Elizabethan Drama

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The term, Renaissance, comes from the Latin word 'rinascere' that means to be reborn. The Renaissance was a great cultural movement - - a period of renewal, revival, and growth. The Renaissance began in Italy during the early 1300's. By 1600 the cultural revival had spread to France, England, Germany, the Netherlands, Spain and other European countries.

Many Renaissance scholars and artists studied the art and learning from ancient Greece and Rome, attempting to recapture the spirit of those cultures in their philosophies and their works of art and literature. New ideas in art, astronomy, science, literature, mathematics, philosophy, religion, and politics were developed and advanced by a few individuals. But the influence of the Renaissance impacted and shaped the future, leading to a modern era. Of all the practices of Renaissance Europe, nothing is used to distinguish the Renaissance from the Middle Ages more than humanism as both a program and a philosophy. The humanist philosophy stressed the dignity of humanity, and the humanists shifted intellectual emphasis off of theology and logic to specifically human studies. In pursuing this program, the humanists literally created the European Renaissance and paved the way for the modern, secular world.

It was of great importance in the development of English comedy that Plautus, and particularly Terence, had a leading place in the scheme of Renaissance education. Tudor schoolboys acted Roman comedy for the improvement of their conversational Latin and thus acquired their ideas of dramatic art. The result was an indoctrination of Plautine and Terentian method that quickly made itself apparent in English plays of academic nature.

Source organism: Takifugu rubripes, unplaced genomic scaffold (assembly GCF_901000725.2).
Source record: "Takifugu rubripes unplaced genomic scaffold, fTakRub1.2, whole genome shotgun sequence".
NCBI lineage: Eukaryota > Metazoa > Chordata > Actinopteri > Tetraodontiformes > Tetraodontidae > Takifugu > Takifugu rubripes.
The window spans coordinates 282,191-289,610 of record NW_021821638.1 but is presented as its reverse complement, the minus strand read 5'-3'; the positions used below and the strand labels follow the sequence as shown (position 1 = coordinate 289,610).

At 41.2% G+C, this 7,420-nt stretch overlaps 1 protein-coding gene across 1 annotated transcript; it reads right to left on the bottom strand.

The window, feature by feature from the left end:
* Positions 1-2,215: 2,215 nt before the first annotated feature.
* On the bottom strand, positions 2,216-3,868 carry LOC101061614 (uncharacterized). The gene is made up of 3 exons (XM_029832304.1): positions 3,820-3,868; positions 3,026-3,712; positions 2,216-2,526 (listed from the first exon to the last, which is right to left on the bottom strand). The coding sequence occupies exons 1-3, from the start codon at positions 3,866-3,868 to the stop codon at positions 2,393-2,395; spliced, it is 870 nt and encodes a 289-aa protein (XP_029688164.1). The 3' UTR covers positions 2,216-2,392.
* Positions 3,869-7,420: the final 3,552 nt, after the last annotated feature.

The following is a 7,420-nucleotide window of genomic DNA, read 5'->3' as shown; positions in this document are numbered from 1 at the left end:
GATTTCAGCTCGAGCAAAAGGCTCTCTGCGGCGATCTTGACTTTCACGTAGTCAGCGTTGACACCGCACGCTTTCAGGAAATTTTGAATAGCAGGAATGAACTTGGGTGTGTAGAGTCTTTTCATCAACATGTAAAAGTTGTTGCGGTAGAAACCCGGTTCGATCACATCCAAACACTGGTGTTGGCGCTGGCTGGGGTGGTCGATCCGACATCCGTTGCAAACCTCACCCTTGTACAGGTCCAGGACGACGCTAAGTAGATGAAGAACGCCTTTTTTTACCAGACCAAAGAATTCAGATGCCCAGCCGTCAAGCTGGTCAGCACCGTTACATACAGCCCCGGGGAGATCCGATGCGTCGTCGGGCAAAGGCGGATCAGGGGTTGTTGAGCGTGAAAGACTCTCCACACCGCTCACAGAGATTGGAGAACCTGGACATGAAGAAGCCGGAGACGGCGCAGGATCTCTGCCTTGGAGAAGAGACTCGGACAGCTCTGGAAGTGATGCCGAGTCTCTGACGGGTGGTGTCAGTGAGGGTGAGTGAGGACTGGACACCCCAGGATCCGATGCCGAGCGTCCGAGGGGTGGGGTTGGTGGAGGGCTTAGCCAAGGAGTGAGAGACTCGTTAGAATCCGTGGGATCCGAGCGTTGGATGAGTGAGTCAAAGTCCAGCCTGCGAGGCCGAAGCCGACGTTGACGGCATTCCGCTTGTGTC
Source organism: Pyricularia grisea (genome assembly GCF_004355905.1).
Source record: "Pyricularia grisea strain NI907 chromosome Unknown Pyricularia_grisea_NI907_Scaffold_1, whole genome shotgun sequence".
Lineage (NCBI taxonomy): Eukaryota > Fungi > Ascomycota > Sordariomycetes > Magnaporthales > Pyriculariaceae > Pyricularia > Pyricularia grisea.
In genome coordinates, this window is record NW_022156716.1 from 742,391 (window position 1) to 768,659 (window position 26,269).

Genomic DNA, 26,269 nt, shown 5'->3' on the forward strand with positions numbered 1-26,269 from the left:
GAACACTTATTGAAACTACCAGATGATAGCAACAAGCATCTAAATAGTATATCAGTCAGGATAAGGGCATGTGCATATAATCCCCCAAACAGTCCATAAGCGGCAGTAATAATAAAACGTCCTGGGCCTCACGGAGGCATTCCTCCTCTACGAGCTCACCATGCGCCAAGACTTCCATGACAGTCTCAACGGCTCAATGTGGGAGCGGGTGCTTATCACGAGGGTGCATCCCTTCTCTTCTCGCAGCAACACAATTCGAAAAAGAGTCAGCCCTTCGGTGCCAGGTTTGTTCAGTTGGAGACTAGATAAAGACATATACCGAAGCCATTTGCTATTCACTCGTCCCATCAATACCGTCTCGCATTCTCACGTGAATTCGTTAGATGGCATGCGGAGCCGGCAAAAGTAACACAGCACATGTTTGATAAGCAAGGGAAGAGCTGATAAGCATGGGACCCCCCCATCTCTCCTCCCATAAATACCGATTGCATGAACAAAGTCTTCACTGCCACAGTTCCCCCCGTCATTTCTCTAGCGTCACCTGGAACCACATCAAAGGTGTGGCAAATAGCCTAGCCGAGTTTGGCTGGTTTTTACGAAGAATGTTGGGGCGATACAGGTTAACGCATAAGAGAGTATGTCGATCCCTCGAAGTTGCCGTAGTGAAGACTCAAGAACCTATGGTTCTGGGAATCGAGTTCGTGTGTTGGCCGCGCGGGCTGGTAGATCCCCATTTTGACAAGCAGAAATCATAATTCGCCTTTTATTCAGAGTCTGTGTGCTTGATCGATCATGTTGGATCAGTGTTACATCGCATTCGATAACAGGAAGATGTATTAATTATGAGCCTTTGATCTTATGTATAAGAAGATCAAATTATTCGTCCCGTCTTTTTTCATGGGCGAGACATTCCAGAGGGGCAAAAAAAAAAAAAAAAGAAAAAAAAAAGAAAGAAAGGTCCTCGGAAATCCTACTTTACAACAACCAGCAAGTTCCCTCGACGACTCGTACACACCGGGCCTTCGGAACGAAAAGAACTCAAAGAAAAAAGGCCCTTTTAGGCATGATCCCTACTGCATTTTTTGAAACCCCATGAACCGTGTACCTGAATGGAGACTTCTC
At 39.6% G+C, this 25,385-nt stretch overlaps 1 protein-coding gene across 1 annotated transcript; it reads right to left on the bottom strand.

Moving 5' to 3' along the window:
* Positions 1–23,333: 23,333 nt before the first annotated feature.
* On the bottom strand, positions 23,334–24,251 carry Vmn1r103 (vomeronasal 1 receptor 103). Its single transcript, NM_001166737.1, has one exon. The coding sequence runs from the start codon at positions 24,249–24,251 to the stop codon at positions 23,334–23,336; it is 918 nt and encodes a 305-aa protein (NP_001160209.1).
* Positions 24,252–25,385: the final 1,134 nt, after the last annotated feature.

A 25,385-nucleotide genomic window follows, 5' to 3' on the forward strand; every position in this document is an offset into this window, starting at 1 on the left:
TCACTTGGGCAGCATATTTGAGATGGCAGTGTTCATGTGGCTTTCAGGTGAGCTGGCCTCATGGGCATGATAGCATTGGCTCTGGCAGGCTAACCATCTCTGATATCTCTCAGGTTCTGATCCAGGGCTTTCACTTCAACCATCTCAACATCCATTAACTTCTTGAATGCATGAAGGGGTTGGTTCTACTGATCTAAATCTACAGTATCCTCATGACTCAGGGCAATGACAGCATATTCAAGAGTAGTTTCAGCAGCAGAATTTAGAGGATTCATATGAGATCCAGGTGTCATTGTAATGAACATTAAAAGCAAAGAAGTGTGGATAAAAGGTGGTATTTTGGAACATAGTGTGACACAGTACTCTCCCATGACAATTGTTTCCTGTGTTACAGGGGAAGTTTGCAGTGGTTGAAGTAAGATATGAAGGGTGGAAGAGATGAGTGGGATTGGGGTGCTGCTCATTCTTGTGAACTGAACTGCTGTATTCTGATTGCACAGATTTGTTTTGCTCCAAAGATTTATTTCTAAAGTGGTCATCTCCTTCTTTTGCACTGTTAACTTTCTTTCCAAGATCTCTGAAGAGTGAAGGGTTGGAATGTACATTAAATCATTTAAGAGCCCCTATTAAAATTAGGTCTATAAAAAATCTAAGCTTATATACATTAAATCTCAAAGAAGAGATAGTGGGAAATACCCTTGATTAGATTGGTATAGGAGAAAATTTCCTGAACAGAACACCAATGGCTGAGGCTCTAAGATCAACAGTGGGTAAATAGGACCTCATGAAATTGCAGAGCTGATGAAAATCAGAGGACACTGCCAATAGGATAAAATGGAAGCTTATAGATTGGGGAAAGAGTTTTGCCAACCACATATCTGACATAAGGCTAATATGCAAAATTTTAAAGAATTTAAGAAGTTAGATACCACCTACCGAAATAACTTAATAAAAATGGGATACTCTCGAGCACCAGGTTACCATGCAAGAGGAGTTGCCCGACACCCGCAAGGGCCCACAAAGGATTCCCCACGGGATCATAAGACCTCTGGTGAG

But it was the plays of Lyly that were the fi...

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...o being by the success of that play.

Edward, Prince of Wales comes upon Margaret, a keeper's daughter and the belle of Fressingfield, in her dairy, and falls in love with her as she hands him a cup of milk. He commissions Lacy, Earl of Lincoln, to act as his go-between and win him the girl's heart that he may make her his mistress. Lacy discharges his trust with so much goodwill that he himself comes to love Margaret and is loved by her. At first the prince is furious and would kill the traitor, but he ends by forgiving him and uniting the lovers.

Greene, by his taste for the romantic and his moments of tenderness, foreshadows Shakespeare, as does Lyly by his wit, Kyd by his tragic atmosphere, and Marlowe by his lyrical eloquence. Those various gifts had yet to be united in one man and one work. Shakespeare was to gather them together and to enhance them.
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